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October 2020

Submitted by admin2 on Mon, 07/12/2020 - 11:51am

Te Rūnanga-ā-Iwi o Ngāti Kahu
Land Claims Report for October 2020

1. Waitangi Tribunal – judicial review 27 November at Taipā
2. National Iwi Chairs Forum – 5-6 November 2020 in New Plymouth

1. Waitangi Tribunal – judicial review 27 November at Taipā
Just a further reminder about the matters to be addressed at the next judicial conference taking place on Friday, 27 November 2020 at Ramada Resort in Taipā starting at 10am:
a) the Outlines of Claims to be filed in October 2020 and the scope of the inquiry;
b) the existing evidence, whether more is required, and the scope and scale of any further research; and
c) the legal status of Dame Evelyn Stokes’s work in this inquiry, if the claims extend past 1865 (Wai 45, #R8).

On 20 October, our legal team sent the Outline of Claims to the Tribunal for the fifteen claims the Rūnanga represents. As requested by the Tribunal, the Outline summarise the nature of the allegations the claimants intend to make against the Crown, and the historical period to which those allegations relate. It also identifies, in relation to each claim, the sources of evidence upon which the claimant expects to rely and the nature of further evidence required.

2. National Iwi Chairs Forum – 5-6 November 2020 in New Plymouth
Te Atiawa, chaired by Liana Poutū, are hosting the Forum in New Plymouth in the Plymouth International hotel for 5th and 6th November. As usual, a number of our kuia will be in attendance.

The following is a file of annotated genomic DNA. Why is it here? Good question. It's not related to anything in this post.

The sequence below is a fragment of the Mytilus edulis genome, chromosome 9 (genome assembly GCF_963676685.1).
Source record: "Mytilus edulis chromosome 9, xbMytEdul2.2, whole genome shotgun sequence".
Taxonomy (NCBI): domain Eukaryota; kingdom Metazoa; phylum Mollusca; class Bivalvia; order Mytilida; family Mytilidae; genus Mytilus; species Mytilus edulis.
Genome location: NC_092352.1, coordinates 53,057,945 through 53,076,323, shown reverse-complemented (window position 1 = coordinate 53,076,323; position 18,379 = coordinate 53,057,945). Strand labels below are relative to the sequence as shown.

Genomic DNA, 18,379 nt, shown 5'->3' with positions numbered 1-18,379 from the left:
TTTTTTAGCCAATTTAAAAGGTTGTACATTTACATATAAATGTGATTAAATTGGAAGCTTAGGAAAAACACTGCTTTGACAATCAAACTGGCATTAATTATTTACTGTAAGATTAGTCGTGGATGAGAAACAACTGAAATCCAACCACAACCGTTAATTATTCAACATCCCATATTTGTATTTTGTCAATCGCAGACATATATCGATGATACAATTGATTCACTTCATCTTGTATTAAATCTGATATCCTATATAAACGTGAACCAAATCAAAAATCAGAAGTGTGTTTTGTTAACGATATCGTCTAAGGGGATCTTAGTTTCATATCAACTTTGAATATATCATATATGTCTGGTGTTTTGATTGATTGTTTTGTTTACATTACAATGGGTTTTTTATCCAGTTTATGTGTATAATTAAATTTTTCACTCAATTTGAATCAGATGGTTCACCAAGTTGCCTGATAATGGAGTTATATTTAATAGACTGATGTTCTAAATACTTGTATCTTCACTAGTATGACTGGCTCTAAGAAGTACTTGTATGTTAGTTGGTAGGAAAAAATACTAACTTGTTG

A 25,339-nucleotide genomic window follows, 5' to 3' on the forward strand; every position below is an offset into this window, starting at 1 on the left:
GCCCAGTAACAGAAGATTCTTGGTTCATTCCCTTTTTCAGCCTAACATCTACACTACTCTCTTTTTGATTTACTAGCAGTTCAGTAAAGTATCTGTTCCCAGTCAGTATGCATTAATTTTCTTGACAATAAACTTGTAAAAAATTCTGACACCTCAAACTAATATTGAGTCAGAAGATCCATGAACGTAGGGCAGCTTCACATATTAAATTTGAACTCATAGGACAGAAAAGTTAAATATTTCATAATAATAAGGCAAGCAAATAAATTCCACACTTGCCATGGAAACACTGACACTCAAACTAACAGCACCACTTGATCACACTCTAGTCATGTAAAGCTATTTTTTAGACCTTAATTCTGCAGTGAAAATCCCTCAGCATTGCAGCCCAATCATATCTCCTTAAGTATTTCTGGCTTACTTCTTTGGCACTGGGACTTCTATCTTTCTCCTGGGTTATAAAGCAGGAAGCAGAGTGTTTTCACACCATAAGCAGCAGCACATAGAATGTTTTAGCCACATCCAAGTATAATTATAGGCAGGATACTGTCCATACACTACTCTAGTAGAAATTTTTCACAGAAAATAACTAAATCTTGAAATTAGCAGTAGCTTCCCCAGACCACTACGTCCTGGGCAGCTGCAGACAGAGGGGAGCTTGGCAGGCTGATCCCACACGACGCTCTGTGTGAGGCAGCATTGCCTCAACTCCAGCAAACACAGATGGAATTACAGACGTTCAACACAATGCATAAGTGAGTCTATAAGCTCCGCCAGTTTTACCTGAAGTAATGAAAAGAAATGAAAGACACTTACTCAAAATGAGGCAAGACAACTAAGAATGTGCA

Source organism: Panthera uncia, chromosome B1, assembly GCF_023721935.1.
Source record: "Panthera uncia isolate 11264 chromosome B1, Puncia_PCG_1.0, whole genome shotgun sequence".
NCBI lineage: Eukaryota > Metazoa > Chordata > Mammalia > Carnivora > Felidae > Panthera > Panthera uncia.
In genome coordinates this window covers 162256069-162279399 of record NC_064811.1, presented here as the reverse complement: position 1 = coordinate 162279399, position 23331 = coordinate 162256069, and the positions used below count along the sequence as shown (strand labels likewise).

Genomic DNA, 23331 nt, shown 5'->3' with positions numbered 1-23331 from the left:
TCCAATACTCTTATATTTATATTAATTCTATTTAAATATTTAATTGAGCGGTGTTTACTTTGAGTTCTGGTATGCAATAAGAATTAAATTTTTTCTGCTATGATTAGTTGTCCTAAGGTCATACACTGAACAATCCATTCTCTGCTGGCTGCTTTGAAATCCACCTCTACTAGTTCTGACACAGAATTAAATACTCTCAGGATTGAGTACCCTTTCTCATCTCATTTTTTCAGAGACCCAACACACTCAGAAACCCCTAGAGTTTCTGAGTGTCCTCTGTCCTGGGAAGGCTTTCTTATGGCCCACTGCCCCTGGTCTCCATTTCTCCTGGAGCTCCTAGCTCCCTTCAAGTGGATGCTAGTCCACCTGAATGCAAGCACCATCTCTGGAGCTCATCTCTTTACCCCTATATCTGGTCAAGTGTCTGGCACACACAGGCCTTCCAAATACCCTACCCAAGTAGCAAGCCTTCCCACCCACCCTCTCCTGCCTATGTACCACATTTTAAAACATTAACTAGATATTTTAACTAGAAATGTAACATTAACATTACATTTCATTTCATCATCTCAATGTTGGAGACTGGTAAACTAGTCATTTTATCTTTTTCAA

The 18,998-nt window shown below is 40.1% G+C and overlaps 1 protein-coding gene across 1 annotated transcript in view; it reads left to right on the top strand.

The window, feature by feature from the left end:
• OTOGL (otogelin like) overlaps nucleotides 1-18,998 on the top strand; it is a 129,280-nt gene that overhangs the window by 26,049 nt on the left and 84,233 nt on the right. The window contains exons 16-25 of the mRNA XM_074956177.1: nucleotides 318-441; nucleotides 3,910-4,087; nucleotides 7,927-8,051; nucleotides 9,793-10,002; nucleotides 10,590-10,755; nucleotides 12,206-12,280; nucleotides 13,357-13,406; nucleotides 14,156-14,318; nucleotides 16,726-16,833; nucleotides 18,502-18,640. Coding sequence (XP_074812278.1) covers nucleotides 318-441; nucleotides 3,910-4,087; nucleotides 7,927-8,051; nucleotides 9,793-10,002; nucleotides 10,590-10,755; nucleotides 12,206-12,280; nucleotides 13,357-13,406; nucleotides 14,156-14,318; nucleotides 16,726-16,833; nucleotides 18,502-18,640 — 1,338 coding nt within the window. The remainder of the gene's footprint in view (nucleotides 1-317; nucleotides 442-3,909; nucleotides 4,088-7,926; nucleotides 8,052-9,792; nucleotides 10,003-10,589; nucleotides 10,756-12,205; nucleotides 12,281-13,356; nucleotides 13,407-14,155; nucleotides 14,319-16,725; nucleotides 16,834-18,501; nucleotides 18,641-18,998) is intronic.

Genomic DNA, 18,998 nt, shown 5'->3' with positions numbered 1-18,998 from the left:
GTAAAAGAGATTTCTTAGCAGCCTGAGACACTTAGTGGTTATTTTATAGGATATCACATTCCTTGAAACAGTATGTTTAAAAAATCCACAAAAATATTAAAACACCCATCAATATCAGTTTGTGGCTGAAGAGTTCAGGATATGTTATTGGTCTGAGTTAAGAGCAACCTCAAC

The agenda papers have not yet been circulated but for Te Pou Tikanga, the main topic we will be addressing is progressing the report on constitutional transformation completed by Matike Mai Aotearoa in 2016. Te Hui Taylor, a member of the Rangatahi-ā-Iwi, undertook a project to interview a number of the chairs on their views of how the Rangatiratanga Sphere recommended in the report can be developed and to report her findings. One of her key recommendations is that the Forum formalises its status as the rōpū that facilitates the development of the Rangatiratanga sphere at the national level.

If the Forum accepts that recommendation, we will commence formal talks with a large number of bodies such as Māori Women’s Welfare League, Te Kōhanga Reo National Trust, Ngāti Kāpō and national Māori disabilities groups, LGBTQI+ communities, national Māori media bodies, Urban Māori bodies, Māori student bodies, Kapa Haka bodies and so on. Matike Mai Aotearoa’s initial work on constitutional transformation included these and many other bodies that we will need to talk to. Other matters covered in the Pou Tikanga report include
• Aotearoa Independent Monitoring Mechanism will attend the online Asia-Pacific meeting of United Nations Expert Mechanism on the Rights of Indigenous Peoples on 1 December 2020 and present a brief synopsis of our 2020 report.
• Both the Office of Māori-Crown Relations and the Ministry of Justice have met with members of the Aotearoa Independent Monitoring Mechanism and are asking for assistance on their priorities for Māori. While the Mechanism is prepared to and can assist where priorities align with our priorities, the government does need to confirm that it has repudiated the Doctrine of Discovery before any progress can be made.
• We have received a request from the group Inclusive Aotearoa Collective Tāhono for help to be a Tiriti-based organisation (in the same way the Human Rights Commission sought help). This group was set up as a result of the Christchurch terrorist attack and is led by Anjum Rahman who was the spokesperson for Muslim women after that massacre.

Professor Margaret Mutu
25 October 2020